The new width rules require safety features which will include devices to reduce blind spots, electronic stability control, advanced emergency braking, a lane departure warning system, better reflective markings, and side guards to stop pedestrians and cyclists from being caught up under the rear wheels of trucks.

The Minister said that trucks fitted with these safety features will ‘save lives and prevent serious injuries to vehicle occupants, cyclists and pedestrians’.

Allowing wider trucks on our roads will also reduce the number of road freight trips businesses will need to take, saving them money and lowering their environmental impact.

Additionally, a number of safety devices and sensors will be able to be fitted to trucks without counting towards the width and length measurements including front and kerb view mirrors to better see around the front-left corner of the vehicle, external parts of camera monitor systems for improved indirect vision, blind spot sensors, and cross-view mirrors to see in front of bonneted vehicles.

The Government pointed out  that this will ensure manufacturers and owners are not disadvantaged by fitting trucks with these road safety technologies.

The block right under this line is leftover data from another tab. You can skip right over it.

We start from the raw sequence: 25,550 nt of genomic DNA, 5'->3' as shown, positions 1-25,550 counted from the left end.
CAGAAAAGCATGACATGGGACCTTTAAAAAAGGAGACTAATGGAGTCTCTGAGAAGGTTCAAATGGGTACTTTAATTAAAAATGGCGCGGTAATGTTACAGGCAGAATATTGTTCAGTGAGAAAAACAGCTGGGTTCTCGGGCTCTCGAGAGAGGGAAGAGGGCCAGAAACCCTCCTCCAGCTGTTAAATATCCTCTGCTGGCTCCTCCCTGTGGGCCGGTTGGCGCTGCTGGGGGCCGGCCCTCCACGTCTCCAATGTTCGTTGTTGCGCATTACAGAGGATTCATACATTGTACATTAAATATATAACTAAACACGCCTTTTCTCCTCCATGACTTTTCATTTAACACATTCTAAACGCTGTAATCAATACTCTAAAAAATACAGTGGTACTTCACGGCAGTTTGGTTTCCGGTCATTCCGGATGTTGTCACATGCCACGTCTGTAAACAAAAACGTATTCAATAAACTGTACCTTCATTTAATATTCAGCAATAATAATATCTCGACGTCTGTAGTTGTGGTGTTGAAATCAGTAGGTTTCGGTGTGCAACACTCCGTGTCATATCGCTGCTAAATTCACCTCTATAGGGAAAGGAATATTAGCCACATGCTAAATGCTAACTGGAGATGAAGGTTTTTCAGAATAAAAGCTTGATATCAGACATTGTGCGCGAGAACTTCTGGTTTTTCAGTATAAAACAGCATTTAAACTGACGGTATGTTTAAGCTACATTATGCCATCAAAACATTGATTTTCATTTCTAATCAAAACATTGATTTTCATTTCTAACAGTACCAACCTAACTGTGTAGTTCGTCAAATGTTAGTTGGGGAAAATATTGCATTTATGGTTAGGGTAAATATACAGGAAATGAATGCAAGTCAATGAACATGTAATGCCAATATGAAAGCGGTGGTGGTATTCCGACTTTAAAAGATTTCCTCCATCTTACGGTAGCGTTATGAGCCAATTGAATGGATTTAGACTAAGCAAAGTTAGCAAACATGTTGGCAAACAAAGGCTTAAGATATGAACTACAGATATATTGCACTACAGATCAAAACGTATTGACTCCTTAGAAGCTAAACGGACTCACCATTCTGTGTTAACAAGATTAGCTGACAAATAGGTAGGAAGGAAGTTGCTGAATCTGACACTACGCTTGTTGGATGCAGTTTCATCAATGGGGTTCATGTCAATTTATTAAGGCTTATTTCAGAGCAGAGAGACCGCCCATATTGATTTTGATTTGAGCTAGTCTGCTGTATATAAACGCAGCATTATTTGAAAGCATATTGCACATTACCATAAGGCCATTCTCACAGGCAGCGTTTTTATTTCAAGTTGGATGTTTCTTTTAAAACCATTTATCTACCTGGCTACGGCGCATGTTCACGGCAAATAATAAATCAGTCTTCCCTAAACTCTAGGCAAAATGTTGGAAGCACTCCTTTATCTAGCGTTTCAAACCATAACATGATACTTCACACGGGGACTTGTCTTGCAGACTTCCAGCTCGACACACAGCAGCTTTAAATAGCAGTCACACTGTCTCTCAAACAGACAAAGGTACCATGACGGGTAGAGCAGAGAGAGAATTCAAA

The changes under the Safer Freight Vehicles package will  come into effect from Sunday 1 October 2023.

Assistant minister  Carol Brown said the Safer Freight Vehicles package responds to direct calls from industry to increase the width limit of trucks and follows extensive public consultation and feedback.

“These changes will be a real game changer for industry, businesses and other road users, as they will save lives by adopting technology to reduce the likelihood of crashes, while also lowering freight costs and supporting better environmental outcomes,” Minister Brown said.

“Our truckies play a vital role in the Australian economy and our day to day lives, ensuring we can access the food, medicines and other goods we need,” she said.

“Today’s announcement will mean they can carry out their work more safely and efficiently, so they and those they share the road with can get home safe at the end of each trip,” the Minister concluded.

NHVR CEO Sal Petroccitto said the regulator had long advocated for increased harmonisation of Australian vehicle standards with global standards.

“These changes will allow manufacturers to bring their latest designs, fitted with a full suite of safety and environmental technologies, to market in Australia,” Petroccitto said.

“Several years ago, the NHVR identified current width limits as a barrier to the take up of safety technologies in our Vehicle Safety and Environmental Technology Uptake Plan (Vehicle SETUP).

“We have been working with the Commonwealth, our partners and industry to explore how we can enact change to align with international standards and promote the highest possible level of safety.